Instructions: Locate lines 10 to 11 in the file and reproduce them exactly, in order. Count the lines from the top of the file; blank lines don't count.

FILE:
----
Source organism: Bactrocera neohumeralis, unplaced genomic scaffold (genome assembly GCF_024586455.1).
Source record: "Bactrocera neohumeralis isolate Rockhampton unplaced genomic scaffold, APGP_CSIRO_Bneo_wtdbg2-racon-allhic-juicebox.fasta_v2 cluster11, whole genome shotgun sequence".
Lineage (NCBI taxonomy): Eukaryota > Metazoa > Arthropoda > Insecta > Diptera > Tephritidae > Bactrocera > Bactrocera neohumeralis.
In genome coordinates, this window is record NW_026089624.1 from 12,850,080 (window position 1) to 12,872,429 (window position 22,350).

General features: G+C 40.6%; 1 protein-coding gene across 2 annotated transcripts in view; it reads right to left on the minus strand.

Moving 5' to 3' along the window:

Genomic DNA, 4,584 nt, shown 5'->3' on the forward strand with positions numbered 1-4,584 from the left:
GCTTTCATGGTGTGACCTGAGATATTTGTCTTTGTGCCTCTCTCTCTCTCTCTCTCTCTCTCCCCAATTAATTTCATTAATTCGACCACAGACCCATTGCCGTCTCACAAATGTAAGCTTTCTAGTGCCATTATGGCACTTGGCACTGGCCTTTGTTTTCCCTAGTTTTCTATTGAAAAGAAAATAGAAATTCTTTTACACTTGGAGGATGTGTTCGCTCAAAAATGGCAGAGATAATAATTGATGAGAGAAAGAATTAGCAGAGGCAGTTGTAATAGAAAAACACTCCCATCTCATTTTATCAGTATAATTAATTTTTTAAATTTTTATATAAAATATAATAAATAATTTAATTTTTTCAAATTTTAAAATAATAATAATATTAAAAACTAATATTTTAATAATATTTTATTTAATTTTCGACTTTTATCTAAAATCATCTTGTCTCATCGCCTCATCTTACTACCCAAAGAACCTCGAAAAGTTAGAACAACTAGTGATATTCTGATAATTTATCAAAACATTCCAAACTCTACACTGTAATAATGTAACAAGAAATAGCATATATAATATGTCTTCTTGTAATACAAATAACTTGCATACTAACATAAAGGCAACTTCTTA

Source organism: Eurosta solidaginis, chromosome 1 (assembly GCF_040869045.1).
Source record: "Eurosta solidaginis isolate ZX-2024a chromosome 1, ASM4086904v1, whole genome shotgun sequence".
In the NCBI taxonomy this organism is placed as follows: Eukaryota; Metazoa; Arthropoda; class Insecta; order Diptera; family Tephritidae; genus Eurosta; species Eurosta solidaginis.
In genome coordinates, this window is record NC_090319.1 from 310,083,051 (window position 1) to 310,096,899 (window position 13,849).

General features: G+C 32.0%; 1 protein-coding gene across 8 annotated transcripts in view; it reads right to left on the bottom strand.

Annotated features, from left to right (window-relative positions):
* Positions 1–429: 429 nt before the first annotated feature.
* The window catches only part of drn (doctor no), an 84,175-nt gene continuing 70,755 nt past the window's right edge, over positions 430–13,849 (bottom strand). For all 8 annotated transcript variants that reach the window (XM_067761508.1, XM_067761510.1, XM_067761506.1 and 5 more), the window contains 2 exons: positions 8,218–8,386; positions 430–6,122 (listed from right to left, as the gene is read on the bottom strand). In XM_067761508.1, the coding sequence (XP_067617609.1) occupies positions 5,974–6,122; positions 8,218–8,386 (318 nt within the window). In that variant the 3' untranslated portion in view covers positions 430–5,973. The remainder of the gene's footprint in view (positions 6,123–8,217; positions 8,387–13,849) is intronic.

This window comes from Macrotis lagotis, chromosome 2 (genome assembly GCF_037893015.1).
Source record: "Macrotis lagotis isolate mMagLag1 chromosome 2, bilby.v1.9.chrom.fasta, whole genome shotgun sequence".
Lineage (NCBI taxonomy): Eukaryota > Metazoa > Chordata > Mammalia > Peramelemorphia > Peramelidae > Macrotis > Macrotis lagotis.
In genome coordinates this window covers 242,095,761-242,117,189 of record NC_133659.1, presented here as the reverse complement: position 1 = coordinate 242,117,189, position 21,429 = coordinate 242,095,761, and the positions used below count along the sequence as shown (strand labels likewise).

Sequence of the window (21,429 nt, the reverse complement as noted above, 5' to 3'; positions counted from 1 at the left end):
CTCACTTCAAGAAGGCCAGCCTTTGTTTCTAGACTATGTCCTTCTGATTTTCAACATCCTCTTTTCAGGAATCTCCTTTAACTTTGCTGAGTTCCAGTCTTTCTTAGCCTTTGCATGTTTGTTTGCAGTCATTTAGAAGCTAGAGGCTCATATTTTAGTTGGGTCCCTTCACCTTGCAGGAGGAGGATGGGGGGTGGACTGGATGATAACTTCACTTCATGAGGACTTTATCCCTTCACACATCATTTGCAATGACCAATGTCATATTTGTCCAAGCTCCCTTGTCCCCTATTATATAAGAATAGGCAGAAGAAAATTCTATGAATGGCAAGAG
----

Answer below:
Source record: "Eurosta solidaginis isolate ZX-2024a chromosome 1, ASM4086904v1, whole genome shotgun sequence".
In the NCBI taxonomy this organism is placed as follows: Eukaryota; Metazoa; Arthropoda; class Insecta; order Diptera; family Tephritidae; genus Eurosta; species Eurosta solidaginis.